Author Archives: Jim Ellis

Latest Post-Primary Developments

By Jim Ellis

the-primariesJune 7, 2018 — Featuring eight primaries and the Minnesota political party endorsing conventions immediately preceding the state’s candidate filing deadline, the week has brought a whirlwind of political activity. We’ll update the latest developments.

Over the weekend, Minnesota Democrats and Republicans met in convention, as they do in every election cycle, to issue formal party endorsements. It is the typical practice in this state for the un-endorsed candidates to end their campaigns instead of forcing an August primary. But, 2018 is proving to be an unusual year.

While the Republicans re-endorsed their 2014 gubernatorial nominee, particularly when former Gov. Tim Pawlenty chose not to compete in the endorsing convention, it became clear that there would be an active Aug. 14 Republican primary between the ex-state chief executive and Hennepin County Commissioner Jeff Johnson.

The Democratic process was even more interesting, however. When the delegates voted to endorse state Rep. Erin Murphy (D-St. Paul), state Auditor Rebecca Otto announced that she would end her campaign. On the other hand, Rep. Tim Walz (D-Mankato), who said weeks ago that he would force a primary if he lost the party endorsement, confirmed that he will activate an Aug. 14 primary against Murphy.

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Big Primary Results

By Jim Ellis

June 6, 2018 — Voters chose their general election nominees in eight states last night with most races ending as predicted, though a few surprises also occurred. Here’s the rundown:

ALABAMA

the-primariesGov. Kay Ivey scored an outright Republican primary victory, defeating Huntsville Mayor Tommy Battle, state Sen. Bill Hightower (R-Mobile), and two others. The governor scored 56 percent of the GOP primary vote. She will now face Tuscaloosa Mayor Walt Maddox in the general election. Maddox defeated former state Supreme Court Chief Justice Sue Bell Cobb, 55-29 percent, in last night’s Democratic primary. None of the other four candidates even reached 10 percent support.

In House races, Rep. Martha Roby (R-Montgomery) placed first in her multi-candidate primary, but scored only 39 percent support. She will now advance to a July 17 run-off election with party-switching former Democratic Congressman and ex-Montgomery Mayor Bobby Bright, who recorded 28 percent of the vote. In 2010, Roby unseated then-Democratic incumbent Bright, so the run-off will be a re-match of sorts. Her low vote total suggests that Rep. Roby is in danger of losing re-nomination in the secondary election. The winner faces business analyst Tabitha Isner who won the Democratic primary with 60 percent of the vote. Either Roby or Bright will be favored in the general election after the run-off concludes.

In the other challenged primary race, Rep. Mo Brooks (R-Huntsville) notched a 61-39 percent win over businessman Clayton Hinchman. Earlier, this looked to be a significant challenge, but Rep. Brooks easily secured re-nomination.


CALIFORNIA

The California tabulation is incomplete as votes can still be received through Friday. Ballots postmarked yesterday will count as long as they reach the county elections office by 5 pm on Friday. Therefore, some second place finishes in the various races are somewhat undetermined though the current leader for the final general election qualifying position will likely hold on through the final counting phase.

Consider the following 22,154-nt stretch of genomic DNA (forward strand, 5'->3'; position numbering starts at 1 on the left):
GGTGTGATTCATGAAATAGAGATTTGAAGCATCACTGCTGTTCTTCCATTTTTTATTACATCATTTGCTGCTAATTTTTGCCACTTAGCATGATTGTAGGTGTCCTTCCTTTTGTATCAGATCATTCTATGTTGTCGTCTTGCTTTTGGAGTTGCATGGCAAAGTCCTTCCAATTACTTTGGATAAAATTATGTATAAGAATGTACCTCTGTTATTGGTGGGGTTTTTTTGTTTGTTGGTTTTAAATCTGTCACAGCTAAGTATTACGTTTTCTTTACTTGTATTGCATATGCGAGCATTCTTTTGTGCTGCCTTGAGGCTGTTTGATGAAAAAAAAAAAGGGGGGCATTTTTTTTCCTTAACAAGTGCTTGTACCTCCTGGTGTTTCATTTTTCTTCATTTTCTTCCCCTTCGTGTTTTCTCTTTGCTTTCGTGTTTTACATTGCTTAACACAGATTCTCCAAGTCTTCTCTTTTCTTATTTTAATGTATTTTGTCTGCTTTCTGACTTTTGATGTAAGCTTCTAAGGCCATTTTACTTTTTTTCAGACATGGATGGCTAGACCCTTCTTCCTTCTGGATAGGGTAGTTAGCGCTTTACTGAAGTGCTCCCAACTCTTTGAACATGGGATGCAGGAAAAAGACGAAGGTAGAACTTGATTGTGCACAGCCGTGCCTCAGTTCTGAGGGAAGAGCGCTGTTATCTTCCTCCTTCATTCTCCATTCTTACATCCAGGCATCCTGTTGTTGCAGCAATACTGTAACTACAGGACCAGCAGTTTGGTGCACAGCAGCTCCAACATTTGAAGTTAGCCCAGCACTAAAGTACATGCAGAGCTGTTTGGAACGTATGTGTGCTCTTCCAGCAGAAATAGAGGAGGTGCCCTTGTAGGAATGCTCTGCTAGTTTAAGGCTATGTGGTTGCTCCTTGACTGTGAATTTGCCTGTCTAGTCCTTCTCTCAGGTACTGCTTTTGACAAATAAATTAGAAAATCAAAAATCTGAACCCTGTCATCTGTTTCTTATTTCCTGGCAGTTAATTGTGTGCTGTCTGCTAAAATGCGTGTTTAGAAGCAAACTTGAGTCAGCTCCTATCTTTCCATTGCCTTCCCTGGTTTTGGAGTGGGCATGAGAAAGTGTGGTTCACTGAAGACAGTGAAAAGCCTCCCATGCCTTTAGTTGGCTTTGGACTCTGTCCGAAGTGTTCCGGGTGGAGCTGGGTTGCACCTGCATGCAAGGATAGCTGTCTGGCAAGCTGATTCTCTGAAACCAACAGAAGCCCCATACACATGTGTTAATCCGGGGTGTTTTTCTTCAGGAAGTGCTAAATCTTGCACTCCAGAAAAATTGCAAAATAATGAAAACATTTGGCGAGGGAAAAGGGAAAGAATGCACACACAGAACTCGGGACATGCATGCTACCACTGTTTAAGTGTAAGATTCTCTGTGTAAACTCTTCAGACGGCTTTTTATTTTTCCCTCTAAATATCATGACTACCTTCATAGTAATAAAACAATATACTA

As expected, Lt. Gov. Gavin Newsom (D) finished first (33 percent) in the open governor’s race and advances into the November general election. Republican attorney and former presidential candidate John Cox (26 percent) clinched second place making both the state GOP leadership and Newsom happy. The Republicans needed a statewide candidate in the general election to help with voter turnout for the down ballot races, while Newsom clearly wanted a Republican against him in the general as opposed to another Democrat. Former Los Angeles Mayor Antonio Villaraigosa finished third (13 percent) and state Assemblyman Travis Allen (R-Huntington Beach) was fourth (10 percent). In all, 27 individuals received votes for governor in the state’s jungle primary format.

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Big Primary Preview

By Jim Ellis

June 5, 2018 — Today voters in eight states — Alabama, California, Iowa, Mississippi, Montana, New Jersey, New Mexico and South Dakota — will choose nominees for the 2018 general election in the single primary election day with the largest number of voters participating. Here’s a rundown on where things stand in each of the eight states:


ALABAMA

the-primariesThe most interesting race on the Alabama primary card is the state’s governor’s race. Incumbent Kay Ivey (R) runs for a first term after succeeding resigned Gov. Robert Bentley (R), when he left office last year as part of a plea bargain agreement for campaign finance violations.

Polling gives the governor wide leads to defeat Huntsville Mayor Tommy Battle, state Sen. Bill Hightower (R-Mobile), and Baptist minister Scott Dawson. For the Democrats, Tuscaloosa Mayor Walt Maddox and former state Supreme Court Chief Justice Sue Bell Cobb are vying for the party nomination. Gov. Ivey is the favorite today and in November.

In House races, Rep. Martha Roby (R-Montgomery) faces a multi-candidate Republican primary, including former US Rep. Bobby Bright, the man she unseated in 2010 when he was the Democrat incumbent. Also in the race is state Rep. Barry Moore (R-Enterprise) and former Roy Moore campaign manager Rich Hobson. Rep. Roby is favored, but the possibility of being forced to a run-off exists if she fails to obtain majority support.

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California Jungle Primary Intrigue

The California state flag

The California state flag

By Jim Ellis

June 4, 2018 — In 2010, Golden State voters adopted a ballot proposition that changed the state’s primary system. As we have often noted in articles about the state’s political campaigns, the primary is now a qualifying election with the top two vote-getting candidates advancing to the general election regardless of percentage or political party affiliation. Looking toward the California preliminary vote tomorrow, the top-two jungle primary system may produce some unintended consequences.